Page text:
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Tuesday, April 23, 2024

NC trend: Beneficial blockers, Raleigh-based Natrx uses a 3D printing solution to soil erosion

Natrx, founded by serial entrepreneur Leonard Nelson and coastal engineer Matt Campbell, has patented a 3D printing process that creates environmentally friendly, less expensive blocks weighing as much as 2,500 pounds that can be used instead of rocks, old tires and other materials. The blocks, which can be printed in various shapes and sizes, are used in rivers, estuaries and other waterways from the Chesapeake River to the Gulf of Mexico by landowners, companies and environmental groups.

The company has now completed two dozen projects and placed more than 100,000 tons of its blocks and recently raised $3.5 million from investors to open production facilities to expand its operations. The backers include Ponderosa Ventures, a San Francisco investment firm formed by billionaire Tom Steyer, a climate change activist and 2020 presidential candidate.

Natrx just signed on for a large coastal restoration project in Hawaii, and it’s talking about performing some mangrove restoration work in South America. In November, it received a
$1 million National Science Foundation Small Business Innovation Research grant to continue development of its remote-sensing technology.

“If you can stop the erosion and do it cost effectively and create a healthy habitat, that is the slam-dunk of success,” says Tad Schwendler, the company’s chief operating officer.

David Sneed, the executive director of the Coastal Conservation Association of North Carolina, has worked with Natrx on two projects. In October, one of Natrx’s 3D artificial reefs was submerged near the mouth of the Pamlico River near Hobucken, and in May 2022, a similar artificial reef was installed upstream near the mouth of the Bath Creek.

Each cost about $100,000, says Sneed, who worked with the N.C. Division of Marine Fisheries to fund the projects. “We like the size of the structures and the shape of them and think they’re going to be a really good fish habitat,” he adds. “We’d like to make this an ongoing activity to where we can do this, as long as [state officials] can get sites approved, at least once a year.” He notes that a previous reef in the Pamlico River was using old tires. “No one thought about it being a petrochemical going into the water.”

Natrx – the name is a combination of “nature” and “technology” – believes the potential market is huge, noting that more than 50% of the world’s population and $100 trillion in assets are at risk from erosion, storm surge and sea level rise. It starts by using satellite technology to review the area a customer would like to address. Then it designs the blocks to fit the habitat and uses its “Dry Forming” manufacturing process created and patented by Campbell, who holds a doctorate in biological engineering from N.C. State University. He previously worked on oyster bay restoration projects in the Gulf of Mexico.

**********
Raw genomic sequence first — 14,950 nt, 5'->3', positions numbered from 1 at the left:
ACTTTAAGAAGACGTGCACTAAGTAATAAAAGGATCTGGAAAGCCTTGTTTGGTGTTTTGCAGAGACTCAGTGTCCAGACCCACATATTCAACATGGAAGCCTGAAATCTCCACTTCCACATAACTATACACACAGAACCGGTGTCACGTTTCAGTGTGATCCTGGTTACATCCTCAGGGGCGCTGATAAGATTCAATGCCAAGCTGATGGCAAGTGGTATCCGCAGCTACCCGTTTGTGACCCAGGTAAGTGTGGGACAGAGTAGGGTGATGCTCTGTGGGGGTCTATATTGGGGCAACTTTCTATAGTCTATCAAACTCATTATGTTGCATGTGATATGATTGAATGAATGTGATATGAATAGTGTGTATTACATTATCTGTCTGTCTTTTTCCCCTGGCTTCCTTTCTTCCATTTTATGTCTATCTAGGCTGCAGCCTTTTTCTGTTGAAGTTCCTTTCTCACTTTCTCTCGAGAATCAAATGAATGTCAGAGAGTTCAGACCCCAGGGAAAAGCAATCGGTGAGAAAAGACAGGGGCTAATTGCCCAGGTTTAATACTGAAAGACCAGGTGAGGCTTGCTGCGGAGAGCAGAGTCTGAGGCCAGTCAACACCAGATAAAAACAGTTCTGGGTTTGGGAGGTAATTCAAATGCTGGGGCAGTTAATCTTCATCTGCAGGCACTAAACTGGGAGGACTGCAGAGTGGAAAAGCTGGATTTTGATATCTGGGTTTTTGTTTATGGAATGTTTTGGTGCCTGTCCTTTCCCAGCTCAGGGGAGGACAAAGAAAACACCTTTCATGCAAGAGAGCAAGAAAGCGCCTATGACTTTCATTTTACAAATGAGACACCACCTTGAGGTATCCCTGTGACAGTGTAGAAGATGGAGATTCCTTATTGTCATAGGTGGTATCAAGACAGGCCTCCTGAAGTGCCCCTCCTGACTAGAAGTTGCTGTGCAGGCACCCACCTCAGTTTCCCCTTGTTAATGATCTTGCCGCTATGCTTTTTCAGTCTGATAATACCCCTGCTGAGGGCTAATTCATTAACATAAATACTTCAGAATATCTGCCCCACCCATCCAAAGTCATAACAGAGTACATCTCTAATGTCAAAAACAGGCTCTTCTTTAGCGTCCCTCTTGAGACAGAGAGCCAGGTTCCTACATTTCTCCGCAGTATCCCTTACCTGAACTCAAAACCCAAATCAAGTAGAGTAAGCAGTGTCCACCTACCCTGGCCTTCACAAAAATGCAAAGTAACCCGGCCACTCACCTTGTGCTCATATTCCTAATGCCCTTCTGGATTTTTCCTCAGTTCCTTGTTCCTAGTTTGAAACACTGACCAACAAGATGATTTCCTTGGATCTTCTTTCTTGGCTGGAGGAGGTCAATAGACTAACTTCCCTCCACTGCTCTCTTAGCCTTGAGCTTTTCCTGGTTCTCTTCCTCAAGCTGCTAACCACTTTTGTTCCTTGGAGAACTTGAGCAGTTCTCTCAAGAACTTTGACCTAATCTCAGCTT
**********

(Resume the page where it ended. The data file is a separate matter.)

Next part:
Natrx uses 3D printing to build its barriers and then uses technology to analyze their effectiveness.

The blocks, or ExoForms, can be as large as a 3-foot cube, and the company can create blocks that will interlock to create a sea wall or breakwater structure. The printer makes the shapes in about an hour, and then they’re cured. “It allows us to create natural-looking heterogeneous structures without having a standard form,” says Schwendler. The structures are about 10% of the weight of materials that have been used in the past to slow erosion, and have more than half the carbon footprint. After they’re installed, the company can assess their effectiveness using its satellite technology.

Natrx has worked with individual landowners as well as oil and gas companies, utilities and ports who have buildings or pipelines along the coast. At Hell Hole Bayou in Louisiana, it created a wall that closed erosion in a channel that also led to new oyster beds. The client, oil giant Shell, wanted something to stabilize its pipeline. For the Maryland Port Administration, it used contaminated dredge to create blocks that halted erosion at Cox Creek, Maryland. “[Natrx’s clients] have specific economic needs, trying to protect their assets in a cost effective and timely way that’s functional,” says Schwendler.

The company, which was founded in 2016, expects to be “self-sustaining in the near future,” he adds. “There are new and better ways to solve these challenges. What we want to do is employ more resilient, healthy ecosystems for customers and better habitats. They can work in concert.”

Chris Roush
Chris Roush
Chris Roush is executive editor of Business North Carolina. He can be reached at croush@businessnc.com.

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